Letter: Talking about our struggles helps connect us with each other
According to the Steamboat Pilot’s “Out of the Shadows” series published in June, “Colorado is part of a … Mountain West region referred to as the ‘suicide belt’ — states that have a persistently higher rate of suicide than the rest of the country.” The Pilot also recently published an article about a fundraiser by Rex’s Family of Restaurants for REPS (Reaching Everyone Preventing Suicide).
I commend the Pilot for discussing the topic of suicide and for offering resources to turn to. As difficult as it can be for family members of those we’ve lost by their own hands to talk about suicide, it is vitally important for individuals in our community to know that there are resources available and that they are not the only ones who’ve experienced these feelings.
Steamboat Radio recently published an article saying there were two suicides in Routt County in one week, which Mindy Marriott of REPS said hasn’t happened since 2011. The Pilot posted an article about a body found, but with no other details. While it was likely that the Pilot was waiting to report more information until the death has been ruled a suicide, the editor of the Pilot once said “It is rare for the Steamboat Pilot & Today to report on suicides except in cases when the suicide involves a public person, occurs in a public place, or involves public resources.”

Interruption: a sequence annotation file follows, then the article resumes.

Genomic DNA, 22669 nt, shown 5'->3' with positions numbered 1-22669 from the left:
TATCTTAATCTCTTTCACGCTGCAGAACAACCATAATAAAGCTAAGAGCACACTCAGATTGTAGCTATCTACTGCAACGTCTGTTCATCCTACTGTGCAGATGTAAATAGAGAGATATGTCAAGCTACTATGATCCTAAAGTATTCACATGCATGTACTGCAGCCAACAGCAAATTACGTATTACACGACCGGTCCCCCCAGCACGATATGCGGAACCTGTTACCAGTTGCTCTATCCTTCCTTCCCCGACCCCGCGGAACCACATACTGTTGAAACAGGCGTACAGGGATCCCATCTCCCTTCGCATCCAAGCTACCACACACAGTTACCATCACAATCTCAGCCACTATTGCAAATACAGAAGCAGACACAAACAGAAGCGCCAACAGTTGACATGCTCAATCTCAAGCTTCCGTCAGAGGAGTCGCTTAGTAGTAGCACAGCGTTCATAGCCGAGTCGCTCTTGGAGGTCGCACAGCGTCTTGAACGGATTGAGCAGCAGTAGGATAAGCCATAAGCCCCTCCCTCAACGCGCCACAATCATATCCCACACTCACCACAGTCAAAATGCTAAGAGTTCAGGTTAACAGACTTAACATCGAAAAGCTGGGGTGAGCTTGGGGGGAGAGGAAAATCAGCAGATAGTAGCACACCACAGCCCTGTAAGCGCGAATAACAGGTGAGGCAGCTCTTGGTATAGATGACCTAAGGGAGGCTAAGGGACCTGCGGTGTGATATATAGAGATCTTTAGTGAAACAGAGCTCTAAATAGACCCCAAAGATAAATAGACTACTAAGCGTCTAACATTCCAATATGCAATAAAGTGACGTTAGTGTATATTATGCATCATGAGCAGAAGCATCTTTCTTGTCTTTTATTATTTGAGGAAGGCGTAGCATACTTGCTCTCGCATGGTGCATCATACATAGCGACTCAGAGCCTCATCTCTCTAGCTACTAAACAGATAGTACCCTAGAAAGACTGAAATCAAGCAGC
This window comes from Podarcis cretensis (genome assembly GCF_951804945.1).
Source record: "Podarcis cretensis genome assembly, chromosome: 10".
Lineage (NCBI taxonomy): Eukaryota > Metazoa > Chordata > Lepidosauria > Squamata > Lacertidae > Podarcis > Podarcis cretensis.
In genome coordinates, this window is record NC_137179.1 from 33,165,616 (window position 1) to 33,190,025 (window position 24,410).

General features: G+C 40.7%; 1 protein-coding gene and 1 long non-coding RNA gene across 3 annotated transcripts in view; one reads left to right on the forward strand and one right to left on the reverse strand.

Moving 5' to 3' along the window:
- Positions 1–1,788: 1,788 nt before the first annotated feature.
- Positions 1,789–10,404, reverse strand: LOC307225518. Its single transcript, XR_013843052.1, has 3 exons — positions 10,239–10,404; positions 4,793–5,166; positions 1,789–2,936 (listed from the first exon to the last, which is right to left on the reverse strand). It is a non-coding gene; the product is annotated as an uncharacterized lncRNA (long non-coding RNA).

The Pilot has recently made great progress in bringing awareness to mental health issues and the topic of suicide, and it is my hope that the new editor and publisher will re-evaluate their policy of reporting on suicides. There is an ethical way to report on local suicides while respecting loved ones and also letting others in our community who are struggling know they are not alone.
Suicide can be a taboo topic, but it will also likely affect all of us. My cousin died by suicide on Valentine’s Day 2020. My high school math teacher didn’t show up to work one day because he’d taken his life that morning. I, myself, have had suicidal ideations. It is by talking about our struggles that we can connect with each other and realize our common humanity.
Thank you to Mindy, Meghan Francone, and everyone in REPS for all that you do. REPS’ phone number is 970-846-8182, and their email is REPSSteamboat@gmail.com. If you are feeling like you don’t want to live anymore, please reach out – you are not alone.
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